R (Macrae) v County of Herefordshire District Council

Transcript date:

Friday, March 9, 2012



Court of Appeal

Judgement type:

Permission and Substantive


Lord Justice Pill, Lord Justice Rix and Lord Justice Sullivan

Transcript file:

Case No: C1/2011/2461 
Neutral Citation Number: [2012] EWCA Civ 457

Royal Courts of Justice
Strand, London, WC2A 2LL

Date: Friday 9th March 2012

- - - - - - - - - - - - - - - - - - - - -

The Queen on the Application of Macrae
- and -

County of Herefordshire District Council


- and -

John Aaron Heath

Interested Party

- - - - - - - - - - - - - - - - - - - - -
(DAR Transcript of 
WordWave International Limited
A Merrill Communications Company
165 Fleet Street, London EC4A 2DY
Tel No: 020 7404 1400 Fax No: 020 7831 8838
Official Shorthand Writers to the Court)
- - - - - - - - - - - - - - - - - - - - 
Mr Richard Drabble QC and Mr James Burton (instructed by Richard Buxton Environmental and Public Law) appeared on behalf of the Appellant.

Mr Roger Giles (instructed by Legal Services) appeared on behalf of the Respondents.

The Interested Party appeared in person.
- - - - - - - - - - - - - - - - - - - - -
(As Approved by the Court)
Crown Copyright © 
Lord Justice Sullivan:

1. This is an appeal from an order dated 8 September 2011 of David Elvin QC sitting as a deputy High Court judge ("the judge") refusing the appellant's application for permission to apply for judicial review of a planning permission granted on 17 June 2010 to the interested party for the construction of a three-bedroom dwelling on land adjacent to Sun Cottage, Garaway Hill, Hereford. The site of the dwelling is in the open countryside.

2. The respondent's planning officers had repeatedly recommended that planning permission should be refused. In a report dated 10 February 2010 the Head of Planning and Transportation had stressed his concern that:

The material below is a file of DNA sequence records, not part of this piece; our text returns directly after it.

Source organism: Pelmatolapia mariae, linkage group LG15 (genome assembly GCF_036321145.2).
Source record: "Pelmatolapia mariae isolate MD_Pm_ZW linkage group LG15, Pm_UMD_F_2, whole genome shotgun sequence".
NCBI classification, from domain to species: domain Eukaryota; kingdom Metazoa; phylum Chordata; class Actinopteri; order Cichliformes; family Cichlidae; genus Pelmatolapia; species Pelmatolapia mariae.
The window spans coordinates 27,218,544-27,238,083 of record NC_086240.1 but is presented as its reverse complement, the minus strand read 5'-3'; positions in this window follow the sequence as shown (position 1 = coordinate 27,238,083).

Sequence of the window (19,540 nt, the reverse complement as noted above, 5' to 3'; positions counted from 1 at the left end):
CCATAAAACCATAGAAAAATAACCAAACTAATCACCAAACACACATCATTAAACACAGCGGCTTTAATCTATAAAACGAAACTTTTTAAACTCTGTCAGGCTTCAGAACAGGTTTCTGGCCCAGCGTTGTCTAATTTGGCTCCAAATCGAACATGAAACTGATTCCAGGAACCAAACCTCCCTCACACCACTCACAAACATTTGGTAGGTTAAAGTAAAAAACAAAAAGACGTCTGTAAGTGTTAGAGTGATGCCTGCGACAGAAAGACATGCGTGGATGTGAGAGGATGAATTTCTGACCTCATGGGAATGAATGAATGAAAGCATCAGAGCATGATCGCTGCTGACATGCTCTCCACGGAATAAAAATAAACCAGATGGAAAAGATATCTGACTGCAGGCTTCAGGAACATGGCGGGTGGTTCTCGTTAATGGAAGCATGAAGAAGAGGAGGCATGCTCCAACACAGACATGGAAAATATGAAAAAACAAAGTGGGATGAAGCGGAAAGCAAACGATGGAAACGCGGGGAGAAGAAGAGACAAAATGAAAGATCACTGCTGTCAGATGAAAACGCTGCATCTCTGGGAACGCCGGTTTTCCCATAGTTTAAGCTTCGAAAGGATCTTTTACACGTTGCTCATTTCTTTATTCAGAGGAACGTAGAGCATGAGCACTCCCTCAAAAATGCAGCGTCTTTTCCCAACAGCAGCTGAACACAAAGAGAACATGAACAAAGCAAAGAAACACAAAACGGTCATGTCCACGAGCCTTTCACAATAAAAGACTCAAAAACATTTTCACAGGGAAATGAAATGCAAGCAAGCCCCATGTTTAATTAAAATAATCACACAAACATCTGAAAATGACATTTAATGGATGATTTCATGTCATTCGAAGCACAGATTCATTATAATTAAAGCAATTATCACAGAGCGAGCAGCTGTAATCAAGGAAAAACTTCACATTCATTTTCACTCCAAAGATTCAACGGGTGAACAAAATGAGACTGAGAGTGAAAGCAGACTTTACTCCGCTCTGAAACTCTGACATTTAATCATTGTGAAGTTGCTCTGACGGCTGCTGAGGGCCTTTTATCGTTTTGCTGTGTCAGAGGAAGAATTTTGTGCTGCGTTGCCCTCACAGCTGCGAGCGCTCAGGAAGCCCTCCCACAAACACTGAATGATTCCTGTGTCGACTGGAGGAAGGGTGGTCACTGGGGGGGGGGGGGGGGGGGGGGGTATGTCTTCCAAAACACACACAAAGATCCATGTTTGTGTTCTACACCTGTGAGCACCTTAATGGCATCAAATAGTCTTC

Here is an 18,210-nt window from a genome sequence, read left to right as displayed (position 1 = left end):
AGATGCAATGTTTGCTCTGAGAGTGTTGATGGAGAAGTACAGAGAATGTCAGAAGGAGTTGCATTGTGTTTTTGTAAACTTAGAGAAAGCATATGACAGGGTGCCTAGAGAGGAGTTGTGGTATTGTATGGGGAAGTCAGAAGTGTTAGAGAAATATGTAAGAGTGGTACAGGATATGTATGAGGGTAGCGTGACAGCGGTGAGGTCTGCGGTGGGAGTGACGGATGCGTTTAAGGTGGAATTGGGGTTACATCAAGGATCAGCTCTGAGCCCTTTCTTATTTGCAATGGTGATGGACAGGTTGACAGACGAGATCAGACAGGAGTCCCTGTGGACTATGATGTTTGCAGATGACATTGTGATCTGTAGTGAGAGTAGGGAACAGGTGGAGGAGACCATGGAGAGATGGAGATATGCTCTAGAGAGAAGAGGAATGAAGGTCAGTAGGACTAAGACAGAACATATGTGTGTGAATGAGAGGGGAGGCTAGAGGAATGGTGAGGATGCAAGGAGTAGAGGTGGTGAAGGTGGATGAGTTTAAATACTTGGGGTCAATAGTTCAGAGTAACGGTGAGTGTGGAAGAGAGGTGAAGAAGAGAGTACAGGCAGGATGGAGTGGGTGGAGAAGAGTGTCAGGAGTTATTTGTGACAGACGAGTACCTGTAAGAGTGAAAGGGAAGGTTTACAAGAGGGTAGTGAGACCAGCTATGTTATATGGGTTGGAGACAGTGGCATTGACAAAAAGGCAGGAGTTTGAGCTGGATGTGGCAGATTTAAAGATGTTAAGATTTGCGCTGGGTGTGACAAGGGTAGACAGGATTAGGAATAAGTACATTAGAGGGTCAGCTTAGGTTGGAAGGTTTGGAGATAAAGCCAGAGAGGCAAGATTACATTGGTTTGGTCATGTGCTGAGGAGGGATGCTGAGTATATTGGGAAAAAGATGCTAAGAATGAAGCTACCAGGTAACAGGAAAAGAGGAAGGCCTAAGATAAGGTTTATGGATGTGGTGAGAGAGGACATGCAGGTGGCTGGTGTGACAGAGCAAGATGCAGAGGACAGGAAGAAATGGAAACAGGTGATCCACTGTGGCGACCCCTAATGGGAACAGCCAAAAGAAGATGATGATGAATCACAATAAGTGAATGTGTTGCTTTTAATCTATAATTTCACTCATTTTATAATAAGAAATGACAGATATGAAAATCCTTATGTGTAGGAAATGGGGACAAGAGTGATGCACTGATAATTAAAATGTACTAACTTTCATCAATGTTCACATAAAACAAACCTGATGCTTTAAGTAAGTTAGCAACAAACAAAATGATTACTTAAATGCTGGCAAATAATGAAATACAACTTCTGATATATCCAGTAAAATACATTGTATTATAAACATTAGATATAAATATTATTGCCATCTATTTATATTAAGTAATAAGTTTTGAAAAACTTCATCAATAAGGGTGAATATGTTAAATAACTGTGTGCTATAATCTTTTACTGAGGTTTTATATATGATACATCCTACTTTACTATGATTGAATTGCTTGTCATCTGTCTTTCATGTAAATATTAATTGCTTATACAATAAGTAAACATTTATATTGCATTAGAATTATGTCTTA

"to grant planning permission would be fundamentally contrary to policy H7, H8 and H10 of the whole Herefordshire Unitary Development Plan (‘the UDP') and the principles of sustainable residential development in isolated rural locations set out in Planning Policy Statement 7: Sustainable Development in Rural Areas."

3. The factual background is set out in some detail in the judge's judgment reported at [2011] EWC 2810 (Admin). In summary the Southern Area Planning Subcommittee had resolved on 25 November 2009 in favour of granting planning permission. Because this decision was contrary to officers' advice the matter was referred to the Planning Committee on 10 February 2010. The officers again recommended refusal; members disagreed and resolved to approve the application subject to appropriate conditions to be recommended by officers and approved by members through a further information report. The matter came back before the Planning Committee on 17 March; again the officers argued for a refusal of planning permission, but members adhered to their view that planning permission should be granted, decided what conditions were appropriate and what heads of terms should be included in a Section 106 agreement and that the details of the agreement to be determined by the officers.

4. The agreement was eventually concluded on 16 June, and on the next day, the 17 June 2010, the planning permission was granted.

5. The terms of the planning permission are set out in paragraphs 38 and 39 of the judgment. For present purposes the respondent's summary reasons for granting planning permission are of particular importance. They were set out in an "Informative" at the end of the planning permission, as follows:

"The decision to grant planning permission has been taken having regard to the policies and proposals in the Herefordshire Unitary Development Plan 2007 set out below, and to all relevant material considerations including Supplementary Planning Guidance:

S2 - Development Requirements

S6 - Transport

DR3 - Movement

H7 - Housing in the Countryside Outside Settlements

H8 - Agricultural and Forestry Dwellings and Dwellings Associated with Rural Businesses

H13 - Sustainable Residential Design.

In reaching this decision the local planning authority was mindful of the particular circumstances of the case, namely the extent to which the development complied with policy and the way in which local issues of the housing needs of the applicant were addressed.

This informative is only intended as a summary of the reasons for grant of planning permission. For further detail on the decision: please see the application report by contacting [contact details were provided]."

6. The claim form applying for permission to apply for judicial review was issued on 15 September 2010, two days within the three-month period for seeking judicial review in CPR 54.5. In paragraph 50 of his judgment the judge said that the issues before him were as follows: